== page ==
The Anti-Secession law is just dumb for so many reasons. The biggest of these is that the law is nothing more than grandstanding. 1) Nobody has ever doubted that if China has the military means to invade Taiwan successfully, it will do so if it feels its goal of unification will not be realised. 2) Everybody knows that when governments are not capable of acting militarily, they won’t. The law actually does nothing to change the situation and is really no more than an attempt at dissuasion, and in this, the effect of the law is questionable.

Whoever came up with the 10 laws in question chose them for their actual effects. Since the Anti-Secession Law changes nothing in itself, I can understand why it was not included.

August 21, 2008 @ 1:17 pm | Comment

@Michael – Errm . . I think you’ve got the wrong thread, but anyway, the study does actually provide evidence for what it’s saying, and it doesn’t ascribe the bias in facial recognition to neurological differences, but cultural ones.

It’s a followup to the stuff by David Brooks. Same problem. The issue is not the findings but the fact that they are ascribed to cultural traits though (1) it is debateable whether collectivist and individualist are valid categories and (2) no chain of causation connects the cultural explanation to the evidence.

August 21, 2008 @ 3:40 pm | Comment

@Michael Turton – But it seems logical to presume that if the difference is not neurological (or not due to what you called ‘Asian brains’) then it must be cultural. I can’t really think of a third option other than environmental factors – which do not seem likely.

I have to say, though, that people like Brooks are not the only ones who carry on like this. How many times have I read a CCP-apologist describe Chinese politics as ‘consensual’? Or that westerners are ‘confrontational’ in their way of doing things?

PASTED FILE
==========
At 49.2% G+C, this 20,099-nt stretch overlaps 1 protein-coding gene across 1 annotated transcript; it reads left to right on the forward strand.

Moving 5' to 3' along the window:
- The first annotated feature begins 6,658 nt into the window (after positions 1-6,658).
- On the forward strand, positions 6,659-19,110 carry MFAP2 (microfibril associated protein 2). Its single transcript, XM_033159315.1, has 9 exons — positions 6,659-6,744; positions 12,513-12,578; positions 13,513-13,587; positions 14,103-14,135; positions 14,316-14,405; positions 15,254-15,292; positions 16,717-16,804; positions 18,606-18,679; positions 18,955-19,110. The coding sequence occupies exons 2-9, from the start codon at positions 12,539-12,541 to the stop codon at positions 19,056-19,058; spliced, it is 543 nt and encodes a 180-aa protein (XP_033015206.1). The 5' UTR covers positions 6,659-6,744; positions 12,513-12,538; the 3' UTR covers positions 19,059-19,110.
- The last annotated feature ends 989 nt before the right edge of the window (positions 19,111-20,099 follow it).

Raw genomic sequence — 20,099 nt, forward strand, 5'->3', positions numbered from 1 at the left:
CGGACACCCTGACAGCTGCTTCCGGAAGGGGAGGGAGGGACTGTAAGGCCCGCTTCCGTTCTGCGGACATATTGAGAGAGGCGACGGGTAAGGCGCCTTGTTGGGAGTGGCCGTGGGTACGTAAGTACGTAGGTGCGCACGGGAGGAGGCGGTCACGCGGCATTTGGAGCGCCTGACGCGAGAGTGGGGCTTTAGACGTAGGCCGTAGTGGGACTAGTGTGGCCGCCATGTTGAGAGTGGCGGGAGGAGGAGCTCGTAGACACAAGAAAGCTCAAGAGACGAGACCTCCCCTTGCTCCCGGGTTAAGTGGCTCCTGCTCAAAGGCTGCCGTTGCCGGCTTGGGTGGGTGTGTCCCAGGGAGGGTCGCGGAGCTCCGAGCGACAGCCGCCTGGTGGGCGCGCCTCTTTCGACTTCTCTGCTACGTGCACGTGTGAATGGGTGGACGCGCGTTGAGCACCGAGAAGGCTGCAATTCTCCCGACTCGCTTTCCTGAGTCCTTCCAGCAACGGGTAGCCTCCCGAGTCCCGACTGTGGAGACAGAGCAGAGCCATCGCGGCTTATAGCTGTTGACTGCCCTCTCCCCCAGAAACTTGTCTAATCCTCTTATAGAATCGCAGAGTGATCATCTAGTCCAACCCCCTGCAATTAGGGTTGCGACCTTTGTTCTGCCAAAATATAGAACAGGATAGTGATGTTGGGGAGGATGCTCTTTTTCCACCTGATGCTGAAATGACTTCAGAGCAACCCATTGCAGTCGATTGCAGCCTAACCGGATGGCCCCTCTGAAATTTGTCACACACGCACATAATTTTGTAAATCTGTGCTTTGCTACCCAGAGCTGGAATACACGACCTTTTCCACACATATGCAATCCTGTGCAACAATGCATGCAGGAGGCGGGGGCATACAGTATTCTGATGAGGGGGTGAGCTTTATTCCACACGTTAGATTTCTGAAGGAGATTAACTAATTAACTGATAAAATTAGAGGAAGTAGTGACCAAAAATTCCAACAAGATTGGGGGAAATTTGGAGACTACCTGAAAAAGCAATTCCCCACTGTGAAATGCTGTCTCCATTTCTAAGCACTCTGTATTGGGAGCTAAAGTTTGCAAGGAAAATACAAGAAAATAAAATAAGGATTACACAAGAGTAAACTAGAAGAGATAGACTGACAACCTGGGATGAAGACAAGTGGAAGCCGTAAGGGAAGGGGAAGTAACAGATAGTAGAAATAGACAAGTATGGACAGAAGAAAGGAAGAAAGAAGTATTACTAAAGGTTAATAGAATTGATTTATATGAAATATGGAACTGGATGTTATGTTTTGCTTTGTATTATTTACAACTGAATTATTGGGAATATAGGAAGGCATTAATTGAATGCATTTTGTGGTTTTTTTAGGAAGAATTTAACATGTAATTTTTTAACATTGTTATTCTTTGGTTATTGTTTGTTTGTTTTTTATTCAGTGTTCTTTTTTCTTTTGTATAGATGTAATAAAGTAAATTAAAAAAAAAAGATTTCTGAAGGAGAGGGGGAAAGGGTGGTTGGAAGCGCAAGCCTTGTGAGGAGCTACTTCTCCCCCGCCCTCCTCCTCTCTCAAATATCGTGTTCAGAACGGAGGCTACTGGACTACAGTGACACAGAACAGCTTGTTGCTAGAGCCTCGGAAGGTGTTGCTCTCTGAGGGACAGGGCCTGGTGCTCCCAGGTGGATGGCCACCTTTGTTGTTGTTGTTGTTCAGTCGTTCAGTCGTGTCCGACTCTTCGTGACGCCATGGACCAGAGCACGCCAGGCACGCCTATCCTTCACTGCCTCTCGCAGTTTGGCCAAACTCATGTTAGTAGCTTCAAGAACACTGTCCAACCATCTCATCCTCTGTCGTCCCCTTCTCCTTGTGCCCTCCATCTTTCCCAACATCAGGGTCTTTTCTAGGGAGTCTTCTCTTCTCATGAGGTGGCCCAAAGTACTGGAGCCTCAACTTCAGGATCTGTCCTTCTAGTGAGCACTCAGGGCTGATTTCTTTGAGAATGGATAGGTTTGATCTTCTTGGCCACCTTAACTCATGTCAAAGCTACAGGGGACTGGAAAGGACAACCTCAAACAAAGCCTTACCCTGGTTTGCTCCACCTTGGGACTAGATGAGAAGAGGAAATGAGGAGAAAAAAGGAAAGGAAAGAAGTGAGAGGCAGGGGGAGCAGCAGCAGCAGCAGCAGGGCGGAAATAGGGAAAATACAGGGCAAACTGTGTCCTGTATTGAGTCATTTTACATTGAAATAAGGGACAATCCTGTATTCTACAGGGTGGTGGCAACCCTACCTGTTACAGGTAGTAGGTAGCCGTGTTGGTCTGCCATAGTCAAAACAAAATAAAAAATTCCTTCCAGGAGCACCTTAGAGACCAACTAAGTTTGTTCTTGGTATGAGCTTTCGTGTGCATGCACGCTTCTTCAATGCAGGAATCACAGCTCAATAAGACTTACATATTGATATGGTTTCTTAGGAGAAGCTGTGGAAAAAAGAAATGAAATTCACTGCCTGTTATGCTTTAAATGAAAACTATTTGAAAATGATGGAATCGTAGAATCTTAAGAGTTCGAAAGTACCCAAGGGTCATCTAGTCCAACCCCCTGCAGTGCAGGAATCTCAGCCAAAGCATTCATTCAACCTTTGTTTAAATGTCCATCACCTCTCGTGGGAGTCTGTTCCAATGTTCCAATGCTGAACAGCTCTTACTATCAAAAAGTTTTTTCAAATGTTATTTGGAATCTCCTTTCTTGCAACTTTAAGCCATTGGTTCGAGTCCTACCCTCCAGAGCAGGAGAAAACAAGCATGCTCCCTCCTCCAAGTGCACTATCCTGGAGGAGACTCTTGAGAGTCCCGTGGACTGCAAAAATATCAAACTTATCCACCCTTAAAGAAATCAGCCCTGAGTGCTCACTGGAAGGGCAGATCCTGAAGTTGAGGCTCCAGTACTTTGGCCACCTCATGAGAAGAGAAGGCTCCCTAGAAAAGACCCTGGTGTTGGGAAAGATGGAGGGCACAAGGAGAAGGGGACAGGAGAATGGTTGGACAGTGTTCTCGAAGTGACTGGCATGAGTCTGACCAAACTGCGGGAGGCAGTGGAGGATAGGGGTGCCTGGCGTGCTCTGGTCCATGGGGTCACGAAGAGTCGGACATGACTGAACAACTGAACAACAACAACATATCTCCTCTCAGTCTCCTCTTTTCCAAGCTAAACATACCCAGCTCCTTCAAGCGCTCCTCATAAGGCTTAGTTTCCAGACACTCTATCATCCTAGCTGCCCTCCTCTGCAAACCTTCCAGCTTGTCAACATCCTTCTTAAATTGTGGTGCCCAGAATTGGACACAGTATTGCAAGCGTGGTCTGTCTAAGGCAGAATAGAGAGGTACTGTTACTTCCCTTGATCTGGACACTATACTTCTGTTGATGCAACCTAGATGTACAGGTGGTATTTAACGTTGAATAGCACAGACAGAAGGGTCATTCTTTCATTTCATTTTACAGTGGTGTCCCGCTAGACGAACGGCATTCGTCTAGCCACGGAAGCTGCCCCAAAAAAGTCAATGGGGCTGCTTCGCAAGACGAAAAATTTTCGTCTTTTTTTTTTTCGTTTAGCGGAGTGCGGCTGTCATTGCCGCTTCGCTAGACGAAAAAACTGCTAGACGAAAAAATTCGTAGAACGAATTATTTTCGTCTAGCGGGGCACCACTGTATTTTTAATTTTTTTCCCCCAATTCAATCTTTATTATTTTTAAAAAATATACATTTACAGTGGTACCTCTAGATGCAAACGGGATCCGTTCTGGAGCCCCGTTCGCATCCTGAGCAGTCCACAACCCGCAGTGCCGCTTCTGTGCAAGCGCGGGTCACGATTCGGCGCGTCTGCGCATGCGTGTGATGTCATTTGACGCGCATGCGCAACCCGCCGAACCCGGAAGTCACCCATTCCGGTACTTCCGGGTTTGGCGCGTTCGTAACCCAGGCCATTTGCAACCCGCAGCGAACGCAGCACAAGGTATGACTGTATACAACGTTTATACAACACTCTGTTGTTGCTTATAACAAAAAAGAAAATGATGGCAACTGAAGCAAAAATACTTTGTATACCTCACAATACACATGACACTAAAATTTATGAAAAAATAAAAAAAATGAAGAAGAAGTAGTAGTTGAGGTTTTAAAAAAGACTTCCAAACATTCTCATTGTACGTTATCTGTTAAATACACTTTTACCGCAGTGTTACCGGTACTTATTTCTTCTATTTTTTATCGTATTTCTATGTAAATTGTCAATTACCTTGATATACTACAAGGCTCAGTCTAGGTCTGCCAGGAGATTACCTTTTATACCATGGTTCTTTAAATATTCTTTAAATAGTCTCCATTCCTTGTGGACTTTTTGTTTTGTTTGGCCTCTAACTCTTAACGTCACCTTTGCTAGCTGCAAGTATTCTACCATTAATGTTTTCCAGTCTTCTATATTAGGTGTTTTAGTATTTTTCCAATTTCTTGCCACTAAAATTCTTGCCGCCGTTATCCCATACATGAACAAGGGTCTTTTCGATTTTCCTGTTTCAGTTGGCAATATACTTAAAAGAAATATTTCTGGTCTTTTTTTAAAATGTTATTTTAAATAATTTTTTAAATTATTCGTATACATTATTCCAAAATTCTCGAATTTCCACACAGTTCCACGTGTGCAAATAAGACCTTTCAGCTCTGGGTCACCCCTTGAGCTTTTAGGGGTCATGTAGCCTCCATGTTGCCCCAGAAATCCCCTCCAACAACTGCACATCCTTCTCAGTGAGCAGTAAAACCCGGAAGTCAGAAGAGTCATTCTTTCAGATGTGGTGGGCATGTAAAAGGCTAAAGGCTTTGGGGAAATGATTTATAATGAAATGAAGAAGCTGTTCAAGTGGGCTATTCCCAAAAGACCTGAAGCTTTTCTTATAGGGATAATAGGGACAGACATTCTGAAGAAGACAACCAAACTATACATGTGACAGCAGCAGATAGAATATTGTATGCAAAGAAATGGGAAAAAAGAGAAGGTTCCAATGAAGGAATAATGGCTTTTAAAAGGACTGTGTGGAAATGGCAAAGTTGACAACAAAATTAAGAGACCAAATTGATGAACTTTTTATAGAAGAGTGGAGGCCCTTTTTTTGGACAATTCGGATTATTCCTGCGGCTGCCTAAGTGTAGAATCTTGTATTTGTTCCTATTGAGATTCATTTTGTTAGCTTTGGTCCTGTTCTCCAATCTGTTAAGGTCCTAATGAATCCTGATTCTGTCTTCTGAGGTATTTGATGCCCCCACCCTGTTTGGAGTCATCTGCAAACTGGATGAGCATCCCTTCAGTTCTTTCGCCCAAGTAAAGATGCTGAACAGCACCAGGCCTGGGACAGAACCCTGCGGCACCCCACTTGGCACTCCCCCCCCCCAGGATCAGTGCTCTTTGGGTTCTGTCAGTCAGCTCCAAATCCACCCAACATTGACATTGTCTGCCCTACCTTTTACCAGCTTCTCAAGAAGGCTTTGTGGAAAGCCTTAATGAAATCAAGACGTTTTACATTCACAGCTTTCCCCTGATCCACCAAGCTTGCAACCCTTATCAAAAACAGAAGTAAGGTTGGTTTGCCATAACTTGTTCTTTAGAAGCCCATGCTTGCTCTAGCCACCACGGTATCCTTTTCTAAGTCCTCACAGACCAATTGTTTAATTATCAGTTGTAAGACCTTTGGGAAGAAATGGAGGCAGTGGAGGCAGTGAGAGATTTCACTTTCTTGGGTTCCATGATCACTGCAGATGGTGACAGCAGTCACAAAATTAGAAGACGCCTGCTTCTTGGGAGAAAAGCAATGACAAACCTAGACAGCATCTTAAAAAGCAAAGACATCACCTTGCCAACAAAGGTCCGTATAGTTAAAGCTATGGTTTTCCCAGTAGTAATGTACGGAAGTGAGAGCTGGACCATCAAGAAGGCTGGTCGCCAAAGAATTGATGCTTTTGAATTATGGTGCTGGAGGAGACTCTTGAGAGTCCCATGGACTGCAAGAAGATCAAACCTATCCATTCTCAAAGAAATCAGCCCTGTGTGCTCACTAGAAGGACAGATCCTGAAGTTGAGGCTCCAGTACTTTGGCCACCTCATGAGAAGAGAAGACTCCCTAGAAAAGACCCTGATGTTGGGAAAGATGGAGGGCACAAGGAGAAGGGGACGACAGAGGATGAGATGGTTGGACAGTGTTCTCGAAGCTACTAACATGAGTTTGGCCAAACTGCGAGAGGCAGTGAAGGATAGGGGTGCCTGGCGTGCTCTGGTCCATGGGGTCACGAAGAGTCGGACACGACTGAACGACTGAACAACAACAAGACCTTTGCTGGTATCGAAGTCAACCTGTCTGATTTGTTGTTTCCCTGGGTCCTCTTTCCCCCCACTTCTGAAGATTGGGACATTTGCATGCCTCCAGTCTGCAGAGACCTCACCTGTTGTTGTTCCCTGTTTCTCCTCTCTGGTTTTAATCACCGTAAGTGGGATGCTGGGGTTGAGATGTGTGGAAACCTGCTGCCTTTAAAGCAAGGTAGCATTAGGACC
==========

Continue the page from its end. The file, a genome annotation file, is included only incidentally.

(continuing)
August 21, 2008 @ 8:06 pm | Comment

Agreed on Anti-Secession Law. One of the worst bad-faith pieces of legislation I have ever comes across. Plus the amount of nationalist fervour it whipped up means a future administration may find it difficult to repeal or ignore it even if it wanted to.

That said the current “top 10″ has been very well drawn-up. I might have swapped the ASL for the trade union regs.

August 21, 2008 @ 10:54 pm | Comment

Now I think about it, Dan is right on the Property Law. Just because it doesn’t go far enough doesn’t mean it is a bad law.

August 21, 2008 @ 10:56 pm | Comment

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August 25, 2008 @ 4:42 pm | Pingback

The Anti-Secession law is a classic case of a law being bad because it is unenforceable.

First, build an amphibious capability.
Next, establish air superiority. Don’t forget the US 7th Fleet.
Third, consider the economic, political, diplomatic and, yes, military response from your trading partners and investors.
Finally, give it up as a bad idea and get used to having never had the least degree of control over a single inch of Taiwan.

August 25, 2008 @ 5:41 pm | Comment

It seems to me that most European laws (and punishments) were codified to guarantee both sides of a deal. That’s not apparent here. It just looks like a sort of guide, if you don’t fall foul of it – you might get rich, otherwise you’re an idiot.

August 27, 2008 @ 4:25 am | Comment